Monday, October 30, 2006

Springfield: Massachusett's Most Misrepresented City...

Every year we go through this and every year it gets more aggravating.

Morgan Quitno, a Kansas-based publishing company, has released their much-anticipated and much annoying most/least dangerous cities in America. By the grace of God or simply escalating violence elsewhere, Springfield did not fall anywhere in the top twenty of most dangerous, but rather rounded out the top thirty.

However, that did not protect Springfield from being the most dangerous city in Massachusetts. Now, I do take some solace that Springfield won’t be flashing across a CNN news-ticker as among the top twenty. However, this will come up when we try to coax business and residents into the city. As Police Commissioner Flynn pointed out today, most of the city’s neighborhoods are perfectly safe, if not safer than most of the neighborhoods of some cities beneath Springfield on the list.

Most maddening, and the leaders of the 29 more dangerous cities might agree, are the terms and means MQ used. First of all, they use hot-button words like safe and dangerous. Just like Pres. Bush and Cheney might say Republican or Death. The conclusion of most dangerous city is based on convoluted evidence. Morgan Quitno determines most dangerous by comparing the number of “dangerous” crimes, murder, rape, assault, and robbery plus burglary and auto theft to the cities’ population.

Now here’s the error. They weigh each of those crimes equally against the city’s population. Even among the four “dangerous” crimes I outlined, there is differing severity. Assault and robbery are not nearly as horrible as murder and rape. In addition, since when is auto theft and burglary (since most are not committed when the occupant is home) on par with any of the first four? If a crime escalates to that level, then the criminal is committing a concurring crime of assault or worse. Needless to say, most burglaries and auto thefts are startling and an inconvenience, but hardly dangerous. In fact, a number of cars are found and returned in less than a month! The study unfairly weights a city’s “dangerousness” with crimes that only threaten insurance rates not lives.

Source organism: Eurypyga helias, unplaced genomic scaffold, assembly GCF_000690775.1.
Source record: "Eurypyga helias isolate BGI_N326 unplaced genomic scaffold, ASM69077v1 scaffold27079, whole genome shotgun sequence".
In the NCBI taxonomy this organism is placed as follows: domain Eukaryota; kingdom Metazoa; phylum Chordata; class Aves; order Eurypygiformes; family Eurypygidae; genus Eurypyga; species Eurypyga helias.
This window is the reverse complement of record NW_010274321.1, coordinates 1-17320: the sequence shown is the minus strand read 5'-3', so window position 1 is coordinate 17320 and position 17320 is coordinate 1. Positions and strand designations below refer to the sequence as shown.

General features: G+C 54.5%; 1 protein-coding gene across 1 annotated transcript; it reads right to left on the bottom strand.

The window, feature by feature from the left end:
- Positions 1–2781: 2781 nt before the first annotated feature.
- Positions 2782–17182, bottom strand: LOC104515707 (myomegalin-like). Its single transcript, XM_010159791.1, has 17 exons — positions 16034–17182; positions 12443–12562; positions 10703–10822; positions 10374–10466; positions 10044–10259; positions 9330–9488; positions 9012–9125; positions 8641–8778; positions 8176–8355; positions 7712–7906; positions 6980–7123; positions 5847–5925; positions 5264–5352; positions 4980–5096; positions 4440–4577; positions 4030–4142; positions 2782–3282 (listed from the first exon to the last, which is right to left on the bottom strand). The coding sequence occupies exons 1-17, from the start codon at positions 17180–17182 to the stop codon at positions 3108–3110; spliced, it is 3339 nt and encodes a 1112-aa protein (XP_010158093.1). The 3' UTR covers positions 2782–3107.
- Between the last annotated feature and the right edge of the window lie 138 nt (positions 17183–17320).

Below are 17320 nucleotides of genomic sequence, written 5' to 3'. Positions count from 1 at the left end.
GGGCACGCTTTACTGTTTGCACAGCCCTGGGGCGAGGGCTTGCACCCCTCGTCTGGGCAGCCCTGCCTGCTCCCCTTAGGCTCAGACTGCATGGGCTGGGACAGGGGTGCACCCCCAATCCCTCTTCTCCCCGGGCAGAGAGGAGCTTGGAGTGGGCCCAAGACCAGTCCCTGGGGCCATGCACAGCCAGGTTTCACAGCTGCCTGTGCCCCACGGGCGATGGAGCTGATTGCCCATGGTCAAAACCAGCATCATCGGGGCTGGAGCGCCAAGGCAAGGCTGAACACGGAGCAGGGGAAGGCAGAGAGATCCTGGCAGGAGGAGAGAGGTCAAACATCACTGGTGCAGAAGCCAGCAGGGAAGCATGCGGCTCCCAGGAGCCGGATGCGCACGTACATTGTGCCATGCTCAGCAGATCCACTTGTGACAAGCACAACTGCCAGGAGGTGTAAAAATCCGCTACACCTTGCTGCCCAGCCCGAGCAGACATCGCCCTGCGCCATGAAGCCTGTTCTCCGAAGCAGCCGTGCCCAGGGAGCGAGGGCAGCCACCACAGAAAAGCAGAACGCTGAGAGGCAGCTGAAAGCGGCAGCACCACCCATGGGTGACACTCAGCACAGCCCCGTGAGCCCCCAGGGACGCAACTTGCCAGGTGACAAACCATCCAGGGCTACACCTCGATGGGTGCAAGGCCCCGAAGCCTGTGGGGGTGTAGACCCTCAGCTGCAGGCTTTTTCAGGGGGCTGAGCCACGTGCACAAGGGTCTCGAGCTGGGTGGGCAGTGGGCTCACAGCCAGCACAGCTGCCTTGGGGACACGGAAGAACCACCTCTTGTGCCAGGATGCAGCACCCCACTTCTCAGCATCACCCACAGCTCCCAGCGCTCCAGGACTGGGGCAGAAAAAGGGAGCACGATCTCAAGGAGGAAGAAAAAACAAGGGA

This ignores the underreported nature of rape which, could call into question the “safest” statistics. Arguably, the murder and assault that “rampages” our streets is tied to drugs. Rape is not, in my view. Tragically, it occurs everywhere regardless of social, economic, or geographic status. Now, if we account for all rapes, reported or otherwise, it would inflate Springfield’s numbers. However, we would also find that the safest cities confronting soaring crime rates, too.

I’m not faulting the raw data. It’s just FBI info, supplied by the city. It is how that data is interpreted that is the problem here.

As a sidebar, some citizens have filed for an injunction to stop the city’s trash fee. While, I believe the fee to a be municipal travesty, I also believe that we need to focus on getting the tax base up. The fee, which is legal and not a tax, contrary to some views, plugs up the deficit and maybe provides for development which will enable a once and future empowered City Council to abolish the fee. In the meantime, we can swallow the $90 and pitch in for the long run.

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